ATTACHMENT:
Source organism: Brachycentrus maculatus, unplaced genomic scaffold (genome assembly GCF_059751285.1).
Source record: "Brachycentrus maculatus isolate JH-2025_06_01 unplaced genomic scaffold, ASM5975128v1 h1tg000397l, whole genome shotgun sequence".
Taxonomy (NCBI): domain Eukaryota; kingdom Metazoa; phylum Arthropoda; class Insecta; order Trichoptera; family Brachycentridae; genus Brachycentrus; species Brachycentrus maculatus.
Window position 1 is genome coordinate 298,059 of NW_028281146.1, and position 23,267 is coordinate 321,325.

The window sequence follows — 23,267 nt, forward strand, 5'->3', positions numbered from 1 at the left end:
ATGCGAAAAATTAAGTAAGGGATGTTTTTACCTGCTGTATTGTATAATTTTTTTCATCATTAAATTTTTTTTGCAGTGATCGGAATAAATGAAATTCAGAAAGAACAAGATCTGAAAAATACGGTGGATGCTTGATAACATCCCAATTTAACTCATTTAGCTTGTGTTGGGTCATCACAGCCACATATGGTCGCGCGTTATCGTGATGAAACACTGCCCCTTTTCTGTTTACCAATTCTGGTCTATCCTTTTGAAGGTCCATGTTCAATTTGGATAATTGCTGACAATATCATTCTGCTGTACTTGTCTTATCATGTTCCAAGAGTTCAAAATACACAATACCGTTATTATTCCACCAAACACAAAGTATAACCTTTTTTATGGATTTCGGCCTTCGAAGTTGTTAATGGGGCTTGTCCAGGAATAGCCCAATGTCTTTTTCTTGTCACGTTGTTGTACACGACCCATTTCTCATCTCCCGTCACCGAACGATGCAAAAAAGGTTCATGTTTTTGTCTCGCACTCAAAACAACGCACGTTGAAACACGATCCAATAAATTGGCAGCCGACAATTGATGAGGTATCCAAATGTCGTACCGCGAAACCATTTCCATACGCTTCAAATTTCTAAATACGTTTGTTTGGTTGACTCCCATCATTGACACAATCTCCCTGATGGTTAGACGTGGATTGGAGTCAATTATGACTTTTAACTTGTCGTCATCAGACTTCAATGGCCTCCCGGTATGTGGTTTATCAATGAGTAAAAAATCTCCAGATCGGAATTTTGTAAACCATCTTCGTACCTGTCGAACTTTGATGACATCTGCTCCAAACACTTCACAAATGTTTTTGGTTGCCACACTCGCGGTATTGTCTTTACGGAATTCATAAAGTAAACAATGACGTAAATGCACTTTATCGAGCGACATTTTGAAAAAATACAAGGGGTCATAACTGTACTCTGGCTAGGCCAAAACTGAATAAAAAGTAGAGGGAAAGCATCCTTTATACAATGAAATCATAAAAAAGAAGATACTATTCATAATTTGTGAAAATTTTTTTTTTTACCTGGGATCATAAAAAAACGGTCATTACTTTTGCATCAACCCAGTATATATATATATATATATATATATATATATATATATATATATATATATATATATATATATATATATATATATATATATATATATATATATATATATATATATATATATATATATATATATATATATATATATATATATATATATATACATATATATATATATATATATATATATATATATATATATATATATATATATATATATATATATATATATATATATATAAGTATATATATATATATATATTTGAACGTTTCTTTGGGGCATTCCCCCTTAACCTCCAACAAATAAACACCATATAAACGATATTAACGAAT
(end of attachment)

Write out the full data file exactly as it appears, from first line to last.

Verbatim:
Source organism: Brachycentrus maculatus, unplaced genomic scaffold (genome assembly GCF_059751285.1).
Source record: "Brachycentrus maculatus isolate JH-2025_06_01 unplaced genomic scaffold, ASM5975128v1 h1tg000397l, whole genome shotgun sequence".
Taxonomy (NCBI): domain Eukaryota; kingdom Metazoa; phylum Arthropoda; class Insecta; order Trichoptera; family Brachycentridae; genus Brachycentrus; species Brachycentrus maculatus.
Window position 1 is genome coordinate 298,059 of NW_028281146.1, and position 23,267 is coordinate 321,325.

The window sequence follows — 23,267 nt, forward strand, 5'->3', positions numbered from 1 at the left end:
ATGCGAAAAATTAAGTAAGGGATGTTTTTACCTGCTGTATTGTATAATTTTTTTCATCATTAAATTTTTTTTGCAGTGATCGGAATAAATGAAATTCAGAAAGAACAAGATCTGAAAAATACGGTGGATGCTTGATAACATCCCAATTTAACTCATTTAGCTTGTGTTGGGTCATCACAGCCACATATGGTCGCGCGTTATCGTGATGAAACACTGCCCCTTTTCTGTTTACCAATTCTGGTCTATCCTTTTGAAGGTCCATGTTCAATTTGGATAATTGCTGACAATATCATTCTGCTGTACTTGTCTTATCATGTTCCAAGAGTTCAAAATACACAATACCGTTATTATTCCACCAAACACAAAGTATAACCTTTTTTATGGATTTCGGCCTTCGAAGTTGTTAATGGGGCTTGTCCAGGAATAGCCCAATGTCTTTTTCTTGTCACGTTGTTGTACACGACCCATTTCTCATCTCCCGTCACCGAACGATGCAAAAAAGGTTCATGTTTTTGTCTCGCACTCAAAACAACGCACGTTGAAACACGATCCAATAAATTGGCAGCCGACAATTGATGAGGTATCCAAATGTCGTACCGCGAAACCATTTCCATACGCTTCAAATTTCTAAATACGTTTGTTTGGTTGACTCCCATCATTGACACAATCTCCCTGATGGTTAGACGTGGATTGGAGTCAATTATGACTTTTAACTTGTCGTCATCAGACTTCAATGGCCTCCCGGTATGTGGTTTATCAATGAGTAAAAAATCTCCAGATCGGAATTTTGTAAACCATCTTCGTACCTGTCGAACTTTGATGACATCTGCTCCAAACACTTCACAAATGTTTTTGGTTGCCACACTCGCGGTATTGTCTTTACGGAATTCATAAAGTAAACAATGACGTAAATGCACTTTATCGAGCGACATTTTGAAAAAATACAAGGGGTCATAACTGTACTCTGGCTAGGCCAAAACTGAATAAAAAGTAGAGGGAAAGCATCCTTTATACAATGAAATCATAAAAAAGAAGATACTATTCATAATTTGTGAAAATTTTTTTTTTTACCTGGGATCATAAAAAAACGGTCATTACTTTTGCATCAACCCAGTATATATATATATATATATATATATATATATATATATATATATATATATATATATATATATATATATATATATATATATATATATATATATATATATATATATATATATATATATATATATATATATATATATATATATATATATATACATATATATATATATATATATATATATATATATATATATATATATATATATATATATATATATATATATATATATATAAGTATATATATATATATATATTTGAACGTTTCTTTGGGGCATTCCCCCTTAACCTCCAACAAATAAACACCATATAAACGATATTAACGAAT